We saw men and women (no children) plucking tea for which they receive $2 per day for an eight hour shift that yields 26kg of tea per person. The tea is weighed on a basic set of scales and from there taken to the nearby factory (which we also visited) where it is processed on the spot. Plucking tea is laborious but the workers are threatened by the impact of mechanisation. For we also saw a machine being operated that skims the tops of the tea bushes, albeit without the delicacy of the hand. Since their jobs are potentially on the line, the workers are in no position to complain about the pittance that they are paid.

Fr Norbert does the best that he can to jolly the workers along but the over-riding sentiment within the estates is one of hopelessness. The poverty is obvious but the misery is compounded by alcohol abuse and depression is widespread. Jhapa has the highest girl suicide rate of any District in Nepal.

ChoraChori is pleased to support Fr Norbert and the community by teaching skills for life to Jhapa girls at our training centre in Kathmandu. This will give them and their future families a chance to escape the cycle of poverty and de facto slavery.

A “creche” at the tea plantation in Jhapa

 

Theraplay in Nepal

With a vital training input from volunteer consultant Debbie Mintz, ChoraChori has started using theraplay as a powerful therapeutic tool at its child trauma management centre in Kathmandu.

In the past week ChoraChori has admitted a ninth victim of child rape to its child trauma management facility in Kathmandu. The task of therapeutic management of children who have experienced almost unbelievable horrors, including at Indian “children’s shelters”, is a daunting one. Our local staff are very highly trained but remain open to new therapeutic approaches that can help them meet the challenge of restoring children’s confidence in themselves and in humanity. Accordingly, we have been delighted to receive the very timely British volunteer consultant support of Debbie Mintz who has trained staff in the technique of theraplay.

Theraplay is a proactive, intensive, relationship-focused therapy, modelled on the natural patterns of early healthy interactions between parents and infant; the kind that lead to secure attachment and lifelong good mental health. Theraplay is uniquely suited to the treatment of complex trauma in children because the model focuses on developing a secure base, strong attachments, concrete guidance, support and nurturing. These are the foundations from which a child can utilise natural reparative mechanisms, address their traumatic history, and have a restorative experience.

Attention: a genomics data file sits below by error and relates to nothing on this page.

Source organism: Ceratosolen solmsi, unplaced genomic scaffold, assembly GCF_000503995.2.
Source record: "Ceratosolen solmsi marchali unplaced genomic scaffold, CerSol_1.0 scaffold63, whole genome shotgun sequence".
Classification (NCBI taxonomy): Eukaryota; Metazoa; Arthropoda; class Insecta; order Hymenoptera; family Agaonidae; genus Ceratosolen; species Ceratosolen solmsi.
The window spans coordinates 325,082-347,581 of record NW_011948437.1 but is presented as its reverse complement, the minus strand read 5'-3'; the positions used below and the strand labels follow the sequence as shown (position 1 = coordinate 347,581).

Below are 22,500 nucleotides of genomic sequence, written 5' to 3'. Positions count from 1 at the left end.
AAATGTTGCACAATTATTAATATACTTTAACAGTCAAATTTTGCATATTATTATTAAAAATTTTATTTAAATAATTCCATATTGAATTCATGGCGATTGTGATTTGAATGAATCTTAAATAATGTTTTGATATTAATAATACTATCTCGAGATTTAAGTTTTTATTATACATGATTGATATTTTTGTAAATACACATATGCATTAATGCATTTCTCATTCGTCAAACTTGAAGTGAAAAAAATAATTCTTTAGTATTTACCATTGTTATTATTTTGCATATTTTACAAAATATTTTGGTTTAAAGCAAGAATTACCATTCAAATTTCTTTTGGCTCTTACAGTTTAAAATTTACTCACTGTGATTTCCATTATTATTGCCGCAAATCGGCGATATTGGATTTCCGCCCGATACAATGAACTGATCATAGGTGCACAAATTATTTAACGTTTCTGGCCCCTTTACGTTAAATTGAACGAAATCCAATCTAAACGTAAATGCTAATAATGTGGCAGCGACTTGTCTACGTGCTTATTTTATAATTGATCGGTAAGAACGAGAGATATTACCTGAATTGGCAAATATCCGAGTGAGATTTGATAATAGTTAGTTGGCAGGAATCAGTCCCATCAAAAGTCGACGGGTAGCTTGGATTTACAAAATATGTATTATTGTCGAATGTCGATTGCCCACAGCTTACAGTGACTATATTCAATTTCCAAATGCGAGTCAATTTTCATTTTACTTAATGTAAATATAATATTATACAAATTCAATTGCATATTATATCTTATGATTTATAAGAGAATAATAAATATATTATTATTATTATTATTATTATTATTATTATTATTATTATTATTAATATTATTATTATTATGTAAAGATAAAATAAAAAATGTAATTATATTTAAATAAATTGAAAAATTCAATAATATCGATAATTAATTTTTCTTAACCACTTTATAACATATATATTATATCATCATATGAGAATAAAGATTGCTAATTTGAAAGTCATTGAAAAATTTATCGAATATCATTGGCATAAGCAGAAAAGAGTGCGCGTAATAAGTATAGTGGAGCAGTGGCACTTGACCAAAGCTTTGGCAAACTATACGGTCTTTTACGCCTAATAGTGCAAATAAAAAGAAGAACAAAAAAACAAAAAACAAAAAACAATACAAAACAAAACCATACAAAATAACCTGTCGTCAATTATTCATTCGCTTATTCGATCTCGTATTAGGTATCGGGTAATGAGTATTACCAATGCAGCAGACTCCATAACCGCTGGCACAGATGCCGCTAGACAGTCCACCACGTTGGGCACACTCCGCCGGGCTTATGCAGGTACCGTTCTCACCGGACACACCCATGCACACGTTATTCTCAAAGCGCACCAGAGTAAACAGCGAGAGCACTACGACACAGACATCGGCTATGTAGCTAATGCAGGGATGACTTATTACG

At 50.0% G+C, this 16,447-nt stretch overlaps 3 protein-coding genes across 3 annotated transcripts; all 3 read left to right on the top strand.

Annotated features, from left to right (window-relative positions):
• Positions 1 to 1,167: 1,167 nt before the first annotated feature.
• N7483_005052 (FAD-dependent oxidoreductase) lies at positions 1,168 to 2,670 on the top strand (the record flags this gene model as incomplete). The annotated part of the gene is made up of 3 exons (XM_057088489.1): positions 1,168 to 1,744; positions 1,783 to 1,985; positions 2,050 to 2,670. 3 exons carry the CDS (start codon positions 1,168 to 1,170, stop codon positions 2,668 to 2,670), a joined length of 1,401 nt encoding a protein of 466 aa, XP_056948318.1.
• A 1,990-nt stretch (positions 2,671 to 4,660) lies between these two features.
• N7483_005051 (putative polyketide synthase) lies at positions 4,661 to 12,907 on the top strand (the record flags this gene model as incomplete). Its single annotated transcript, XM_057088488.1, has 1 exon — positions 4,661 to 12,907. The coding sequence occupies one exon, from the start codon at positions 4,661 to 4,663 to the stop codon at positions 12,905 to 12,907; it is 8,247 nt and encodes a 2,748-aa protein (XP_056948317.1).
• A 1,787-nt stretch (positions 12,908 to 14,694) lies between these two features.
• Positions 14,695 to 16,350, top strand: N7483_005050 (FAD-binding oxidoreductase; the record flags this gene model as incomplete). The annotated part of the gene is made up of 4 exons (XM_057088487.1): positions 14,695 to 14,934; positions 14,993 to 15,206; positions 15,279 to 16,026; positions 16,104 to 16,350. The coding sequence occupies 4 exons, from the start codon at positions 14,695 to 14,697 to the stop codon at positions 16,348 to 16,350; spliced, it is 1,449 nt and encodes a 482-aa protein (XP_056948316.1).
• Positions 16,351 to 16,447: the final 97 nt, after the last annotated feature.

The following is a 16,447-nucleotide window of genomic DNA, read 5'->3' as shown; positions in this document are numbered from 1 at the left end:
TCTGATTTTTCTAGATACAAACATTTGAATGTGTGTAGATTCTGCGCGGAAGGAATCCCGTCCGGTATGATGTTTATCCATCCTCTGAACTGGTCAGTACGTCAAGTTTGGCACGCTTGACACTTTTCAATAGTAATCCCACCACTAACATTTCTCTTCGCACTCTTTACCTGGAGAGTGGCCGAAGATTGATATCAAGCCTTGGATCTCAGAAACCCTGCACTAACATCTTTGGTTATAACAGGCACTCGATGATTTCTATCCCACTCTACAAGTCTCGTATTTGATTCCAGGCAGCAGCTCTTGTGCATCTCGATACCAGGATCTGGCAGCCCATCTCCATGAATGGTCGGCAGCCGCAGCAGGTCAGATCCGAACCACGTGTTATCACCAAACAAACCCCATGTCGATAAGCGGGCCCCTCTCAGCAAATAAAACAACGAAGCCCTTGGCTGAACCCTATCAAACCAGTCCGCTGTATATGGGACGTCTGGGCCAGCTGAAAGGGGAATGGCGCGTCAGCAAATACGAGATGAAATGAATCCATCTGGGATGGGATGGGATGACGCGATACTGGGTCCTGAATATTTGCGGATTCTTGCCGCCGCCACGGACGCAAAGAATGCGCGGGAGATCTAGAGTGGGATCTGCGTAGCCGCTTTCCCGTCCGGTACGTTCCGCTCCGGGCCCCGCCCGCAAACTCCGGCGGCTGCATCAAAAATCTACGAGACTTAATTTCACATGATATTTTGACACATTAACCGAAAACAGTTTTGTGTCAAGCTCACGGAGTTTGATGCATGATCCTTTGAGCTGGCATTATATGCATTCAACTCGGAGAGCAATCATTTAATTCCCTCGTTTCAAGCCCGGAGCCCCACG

Whilst theraplay treatment is often carried out with children and their parents, it is very suitable for use with children whose primary relationships have broken down. With an attuned therapist guiding the child sequentially through phases of treatment, safety and security are first established in the relationship, allowing trauma to be addressed directly, and finally allowing social reconnection with others. Theraplay functions to create a sense of safety for the child by anchoring them in a nurturing, safe, and structured relationship, thus addressing attachment concerns first. Once children establish a sense of feeling connected to one important other, the trauma work can proceed with greater ease since the emotional foundation is set.

The benefit has been immediate and dramatic. Debbie writes:

I have been in Nepal for almost two weeks now and my experiences have not necessarily met my expectations. Teaching the therapists here to use theraplay as a part of their therapeutic model was a pleasure and easier than I expected. They have a natural warmth, compassion and intuition that makes them ideally suited to the attachment-focused theraplay model. Beginning theraplay sessions with the children has been deeply moving and has not taken the course I expected at all. The usual curiosity that I see in children in the UK is very much present, but the natural resistance that often comes with it is not. I will have to think more about why this is, but my initial instinct is that these children are so desperate for safety and nurture that having found physical care and security with the dedicated staff at ChoraChori, they have almost been waiting for the engagement and nurture of theraplay. We have already seen remarkable results. Within the first week children unexpectedly and spontaneously shared previously undisclosed traumatic experiences of the most severe nature to their trusted therapists. This seems to have come much more speedily than expected on the safe foundations that the close and attuned interactions of theraplay have provided.